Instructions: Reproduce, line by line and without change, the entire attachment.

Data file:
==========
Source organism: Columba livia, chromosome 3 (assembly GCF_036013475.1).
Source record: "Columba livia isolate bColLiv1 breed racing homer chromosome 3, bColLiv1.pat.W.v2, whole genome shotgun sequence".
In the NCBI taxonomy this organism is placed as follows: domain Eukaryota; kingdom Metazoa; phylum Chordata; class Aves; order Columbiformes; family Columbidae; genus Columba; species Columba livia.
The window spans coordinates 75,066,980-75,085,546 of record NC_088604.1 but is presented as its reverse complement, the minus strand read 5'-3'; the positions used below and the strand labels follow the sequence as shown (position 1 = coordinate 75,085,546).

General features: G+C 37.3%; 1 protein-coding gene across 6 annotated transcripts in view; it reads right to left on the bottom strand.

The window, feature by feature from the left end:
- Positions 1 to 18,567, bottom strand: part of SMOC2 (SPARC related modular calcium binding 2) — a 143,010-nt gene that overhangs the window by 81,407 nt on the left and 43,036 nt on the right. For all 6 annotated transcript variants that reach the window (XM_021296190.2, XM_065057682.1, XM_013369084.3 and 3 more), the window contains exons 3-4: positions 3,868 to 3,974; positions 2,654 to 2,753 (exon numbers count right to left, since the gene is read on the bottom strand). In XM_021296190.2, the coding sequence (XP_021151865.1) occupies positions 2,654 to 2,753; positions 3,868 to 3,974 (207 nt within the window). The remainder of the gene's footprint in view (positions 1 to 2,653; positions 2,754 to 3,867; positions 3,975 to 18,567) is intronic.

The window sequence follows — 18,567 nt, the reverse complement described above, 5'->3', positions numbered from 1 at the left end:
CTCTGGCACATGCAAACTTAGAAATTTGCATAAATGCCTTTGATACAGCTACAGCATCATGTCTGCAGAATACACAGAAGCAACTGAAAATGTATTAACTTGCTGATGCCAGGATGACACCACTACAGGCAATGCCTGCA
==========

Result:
Source organism: Columba livia, chromosome 3 (assembly GCF_036013475.1).
Source record: "Columba livia isolate bColLiv1 breed racing homer chromosome 3, bColLiv1.pat.W.v2, whole genome shotgun sequence".
In the NCBI taxonomy this organism is placed as follows: domain Eukaryota; kingdom Metazoa; phylum Chordata; class Aves; order Columbiformes; family Columbidae; genus Columba; species Columba livia.
The window spans coordinates 75,066,980-75,085,546 of record NC_088604.1 but is presented as its reverse complement, the minus strand read 5'-3'; the positions used below and the strand labels follow the sequence as shown (position 1 = coordinate 75,085,546).

General features: G+C 37.3%; 1 protein-coding gene across 6 annotated transcripts in view; it reads right to left on the bottom strand.

The window, feature by feature from the left end:
- Positions 1 to 18,567, bottom strand: part of SMOC2 (SPARC related modular calcium binding 2) — a 143,010-nt gene that overhangs the window by 81,407 nt on the left and 43,036 nt on the right. For all 6 annotated transcript variants that reach the window (XM_021296190.2, XM_065057682.1, XM_013369084.3 and 3 more), the window contains exons 3-4: positions 3,868 to 3,974; positions 2,654 to 2,753 (exon numbers count right to left, since the gene is read on the bottom strand). In XM_021296190.2, the coding sequence (XP_021151865.1) occupies positions 2,654 to 2,753; positions 3,868 to 3,974 (207 nt within the window). The remainder of the gene's footprint in view (positions 1 to 2,653; positions 2,754 to 3,867; positions 3,975 to 18,567) is intronic.

The window sequence follows — 18,567 nt, the reverse complement described above, 5'->3', positions numbered from 1 at the left end:
CTCTGGCACATGCAAACTTAGAAATTTGCATAAATGCCTTTGATACAGCTACAGCATCATGTCTGCAGAATACACAGAAGCAACTGAAAATGTATTAACTTGCTGATGCCAGGATGACACCACTACAGGCAATGCCTGCA